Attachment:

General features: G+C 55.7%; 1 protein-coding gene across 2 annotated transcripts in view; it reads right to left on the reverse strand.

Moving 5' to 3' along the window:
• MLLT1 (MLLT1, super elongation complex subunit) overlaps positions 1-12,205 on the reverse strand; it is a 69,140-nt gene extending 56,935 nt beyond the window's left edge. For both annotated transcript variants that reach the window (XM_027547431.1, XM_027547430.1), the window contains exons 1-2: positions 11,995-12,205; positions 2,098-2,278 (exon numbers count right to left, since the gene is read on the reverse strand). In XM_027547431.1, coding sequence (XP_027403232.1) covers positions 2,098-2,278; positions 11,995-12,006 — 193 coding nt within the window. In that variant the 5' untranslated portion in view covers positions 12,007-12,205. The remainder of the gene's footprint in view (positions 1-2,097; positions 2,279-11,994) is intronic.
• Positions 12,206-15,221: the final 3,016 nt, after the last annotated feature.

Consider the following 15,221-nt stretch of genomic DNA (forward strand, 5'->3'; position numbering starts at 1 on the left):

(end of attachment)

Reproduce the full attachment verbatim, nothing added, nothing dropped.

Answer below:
General features: G+C 55.7%; 1 protein-coding gene across 2 annotated transcripts in view; it reads right to left on the reverse strand.

Moving 5' to 3' along the window:
• MLLT1 (MLLT1, super elongation complex subunit) overlaps positions 1-12,205 on the reverse strand; it is a 69,140-nt gene extending 56,935 nt beyond the window's left edge. For both annotated transcript variants that reach the window (XM_027547431.1, XM_027547430.1), the window contains exons 1-2: positions 11,995-12,205; positions 2,098-2,278 (exon numbers count right to left, since the gene is read on the reverse strand). In XM_027547431.1, coding sequence (XP_027403232.1) covers positions 2,098-2,278; positions 11,995-12,006 — 193 coding nt within the window. In that variant the 5' untranslated portion in view covers positions 12,007-12,205. The remainder of the gene's footprint in view (positions 1-2,097; positions 2,279-11,994) is intronic.
• Positions 12,206-15,221: the final 3,016 nt, after the last annotated feature.

Consider the following 15,221-nt stretch of genomic DNA (forward strand, 5'->3'; position numbering starts at 1 on the left):